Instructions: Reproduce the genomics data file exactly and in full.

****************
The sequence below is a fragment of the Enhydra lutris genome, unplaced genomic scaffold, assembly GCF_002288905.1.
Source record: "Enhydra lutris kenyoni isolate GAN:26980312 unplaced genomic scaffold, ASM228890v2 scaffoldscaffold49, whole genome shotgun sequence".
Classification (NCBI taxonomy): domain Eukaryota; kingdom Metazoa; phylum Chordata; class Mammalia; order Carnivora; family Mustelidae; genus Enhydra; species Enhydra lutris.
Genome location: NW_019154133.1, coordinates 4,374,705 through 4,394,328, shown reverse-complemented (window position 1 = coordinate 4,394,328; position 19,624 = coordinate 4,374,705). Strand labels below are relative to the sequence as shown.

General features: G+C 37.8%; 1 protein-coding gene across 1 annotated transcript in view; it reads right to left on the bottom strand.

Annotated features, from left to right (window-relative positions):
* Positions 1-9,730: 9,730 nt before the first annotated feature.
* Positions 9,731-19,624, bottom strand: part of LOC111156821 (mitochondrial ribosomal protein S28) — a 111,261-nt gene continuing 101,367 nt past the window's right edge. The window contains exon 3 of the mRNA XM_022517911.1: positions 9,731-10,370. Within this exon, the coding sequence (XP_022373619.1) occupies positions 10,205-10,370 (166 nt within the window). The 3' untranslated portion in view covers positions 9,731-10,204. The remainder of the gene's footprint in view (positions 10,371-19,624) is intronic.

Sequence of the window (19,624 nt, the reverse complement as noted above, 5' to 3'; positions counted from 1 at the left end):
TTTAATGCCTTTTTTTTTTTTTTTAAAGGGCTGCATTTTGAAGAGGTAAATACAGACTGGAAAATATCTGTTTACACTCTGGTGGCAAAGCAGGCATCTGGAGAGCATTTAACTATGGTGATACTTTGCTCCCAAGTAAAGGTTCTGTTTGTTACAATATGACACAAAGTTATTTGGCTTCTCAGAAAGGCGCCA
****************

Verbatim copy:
The sequence below is a fragment of the Enhydra lutris genome, unplaced genomic scaffold, assembly GCF_002288905.1.
Source record: "Enhydra lutris kenyoni isolate GAN:26980312 unplaced genomic scaffold, ASM228890v2 scaffoldscaffold49, whole genome shotgun sequence".
Classification (NCBI taxonomy): domain Eukaryota; kingdom Metazoa; phylum Chordata; class Mammalia; order Carnivora; family Mustelidae; genus Enhydra; species Enhydra lutris.
Genome location: NW_019154133.1, coordinates 4,374,705 through 4,394,328, shown reverse-complemented (window position 1 = coordinate 4,394,328; position 19,624 = coordinate 4,374,705). Strand labels below are relative to the sequence as shown.

General features: G+C 37.8%; 1 protein-coding gene across 1 annotated transcript in view; it reads right to left on the bottom strand.

Annotated features, from left to right (window-relative positions):
* Positions 1-9,730: 9,730 nt before the first annotated feature.
* Positions 9,731-19,624, bottom strand: part of LOC111156821 (mitochondrial ribosomal protein S28) — a 111,261-nt gene continuing 101,367 nt past the window's right edge. The window contains exon 3 of the mRNA XM_022517911.1: positions 9,731-10,370. Within this exon, the coding sequence (XP_022373619.1) occupies positions 10,205-10,370 (166 nt within the window). The 3' untranslated portion in view covers positions 9,731-10,204. The remainder of the gene's footprint in view (positions 10,371-19,624) is intronic.

Sequence of the window (19,624 nt, the reverse complement as noted above, 5' to 3'; positions counted from 1 at the left end):
TTTAATGCCTTTTTTTTTTTTTTTAAAGGGCTGCATTTTGAAGAGGTAAATACAGACTGGAAAATATCTGTTTACACTCTGGTGGCAAAGCAGGCATCTGGAGAGCATTTAACTATGGTGATACTTTGCTCCCAAGTAAAGGTTCTGTTTGTTACAATATGACACAAAGTTATTTGGCTTCTCAGAAAGGCGCCA